Australia: Tony Abbott’s pledge to build to success

Tony Abbott arrives with his daughter Bridget at the official launch of his party's election campaign in Brisbane.  Picture: Reuters
Tony Abbott arrives with his daughter Bridget at the official launch of his party's election campaign in Brisbane. Picture: Reuters
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Australia’s conservative opposition leader Tony Abbott, favourite to win the country’s 7 September election, has launched his campaign promising to build a stronger economy, putting “bulldozers on the ground and cranes in the skies”.

Polls show Mr Abbott is poised to end six years of Labour rule and sweep into office on a pro-business platform of restoring government finances and boosting investor confidence.

“We need a new way but to get a new way we have to choose a new government,” Mr Abbott told thousands of supporters yesterday in Brisbane in the northern state of Queensland, a key poll battleground.

“I hope to be an infrastructure prime minister who puts bulldozers on the ground and cranes into our skies,” he said.

Mr Abbott described the Labour government, which has run up record debt and budget deficits and which dumped Julia Gillard as prime minister in favour of Kevin Rudd just weeks before the election, as the “worst government in our history”. He promised an Abbott government would revive business confidence, control government spending and bring about a faster return to surplus budgets.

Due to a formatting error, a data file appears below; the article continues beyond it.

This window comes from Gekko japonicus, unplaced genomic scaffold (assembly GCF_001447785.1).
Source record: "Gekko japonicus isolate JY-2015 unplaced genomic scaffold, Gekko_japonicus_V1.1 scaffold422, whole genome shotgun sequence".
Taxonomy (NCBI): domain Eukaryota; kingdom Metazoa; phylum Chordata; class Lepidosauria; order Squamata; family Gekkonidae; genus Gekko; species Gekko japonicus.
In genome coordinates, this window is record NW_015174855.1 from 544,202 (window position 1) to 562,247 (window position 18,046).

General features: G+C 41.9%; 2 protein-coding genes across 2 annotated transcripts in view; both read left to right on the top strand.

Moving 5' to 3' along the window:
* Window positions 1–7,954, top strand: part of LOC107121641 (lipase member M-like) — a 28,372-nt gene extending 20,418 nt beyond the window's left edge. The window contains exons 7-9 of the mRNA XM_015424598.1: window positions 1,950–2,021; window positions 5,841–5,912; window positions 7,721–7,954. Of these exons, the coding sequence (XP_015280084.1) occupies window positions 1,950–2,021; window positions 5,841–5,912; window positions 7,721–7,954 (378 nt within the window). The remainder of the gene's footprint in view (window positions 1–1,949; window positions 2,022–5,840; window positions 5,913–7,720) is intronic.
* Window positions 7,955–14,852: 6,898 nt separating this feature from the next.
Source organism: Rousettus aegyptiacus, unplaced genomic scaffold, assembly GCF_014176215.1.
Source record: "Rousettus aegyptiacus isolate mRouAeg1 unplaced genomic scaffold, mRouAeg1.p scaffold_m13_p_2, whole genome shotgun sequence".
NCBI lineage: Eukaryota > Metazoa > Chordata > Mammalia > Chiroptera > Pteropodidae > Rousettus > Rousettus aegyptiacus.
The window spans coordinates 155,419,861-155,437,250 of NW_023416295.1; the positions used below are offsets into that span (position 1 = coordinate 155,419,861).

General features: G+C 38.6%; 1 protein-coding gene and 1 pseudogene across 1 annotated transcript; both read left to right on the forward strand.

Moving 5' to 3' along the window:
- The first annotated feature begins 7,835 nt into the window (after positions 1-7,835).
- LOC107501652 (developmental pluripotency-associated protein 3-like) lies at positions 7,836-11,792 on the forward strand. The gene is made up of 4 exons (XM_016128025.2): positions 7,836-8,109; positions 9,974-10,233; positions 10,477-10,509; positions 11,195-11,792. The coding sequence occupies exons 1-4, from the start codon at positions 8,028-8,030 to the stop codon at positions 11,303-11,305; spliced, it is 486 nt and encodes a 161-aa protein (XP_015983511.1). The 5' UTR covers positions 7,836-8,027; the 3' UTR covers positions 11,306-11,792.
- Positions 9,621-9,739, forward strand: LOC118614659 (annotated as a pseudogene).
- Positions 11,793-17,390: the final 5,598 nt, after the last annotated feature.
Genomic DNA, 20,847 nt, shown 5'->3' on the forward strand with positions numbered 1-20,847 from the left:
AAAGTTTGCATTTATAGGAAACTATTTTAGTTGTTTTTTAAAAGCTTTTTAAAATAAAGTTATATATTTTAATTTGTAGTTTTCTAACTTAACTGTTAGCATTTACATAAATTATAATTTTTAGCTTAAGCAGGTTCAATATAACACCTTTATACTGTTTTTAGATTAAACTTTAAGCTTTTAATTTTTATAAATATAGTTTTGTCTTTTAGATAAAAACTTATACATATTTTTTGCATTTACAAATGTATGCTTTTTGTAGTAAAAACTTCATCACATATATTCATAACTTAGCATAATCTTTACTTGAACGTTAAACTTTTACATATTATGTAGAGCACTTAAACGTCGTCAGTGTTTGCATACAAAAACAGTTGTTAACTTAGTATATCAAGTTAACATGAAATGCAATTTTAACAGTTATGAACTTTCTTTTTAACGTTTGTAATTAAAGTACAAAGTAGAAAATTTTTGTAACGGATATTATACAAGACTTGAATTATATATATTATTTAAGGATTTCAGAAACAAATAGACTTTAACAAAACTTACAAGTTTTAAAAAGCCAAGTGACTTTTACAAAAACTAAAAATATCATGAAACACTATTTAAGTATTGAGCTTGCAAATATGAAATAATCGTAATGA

Mr Abbott, 55, a socially conservative Catholic who once trained to become a priest, has a tough image as a super-fit and combative politician and has relentlessly attacked Labour for running up record debt. In an attempt to soften his tough-guy image two, of his daughters introduced Mr Abbott at his campaign launch.

Opinion polls show voters are slowly warming to his style. Mr Abbott has slashed Mr Rudd’s commanding 14-point lead as preferred prime minister in July to just three points.

Mr Abbott also promoted the stability and unity of his team, in contrast to the leadership instability under Labour, which dumped Mr Rudd in 2010 but then brought him back in June.

“So my question is this: if the people who’ve worked with Mr Rudd don’t trust him, why should you,” Mr Abbott asked voters.

Mr Abbott also promised to repeat the economic management of his mentor, former prime minister John Howard, who cut debt and delivered surplus budgets during his 11-and-a-half years in office until late 2007. Mr Howard was given a prolonged ovation when he took his seat at the front of the campaign launch.

With both the Labour government and Mr Abbott’s opposition promising to control spending, both parties have run low-key election campaigns with few big promises, opting instead for negative attacks on each other.

Mr Abbott’s, centrepiece policy is a plan for a generous parental leave scheme, where the government will pay new mothers up to six months of their salary, capped at up to A$75,000 (£43,500), if they take time off to look after a newborn.

Mr Abbott said he would work to recognise Australia’s disadvantaged Aborigines in the country’s constitution and promised to continue visiting indigenous communities.

“As long as I am in public life, I will continue to spend a week a year in a remote indigenous community as I’ve done over the past decade,” he said.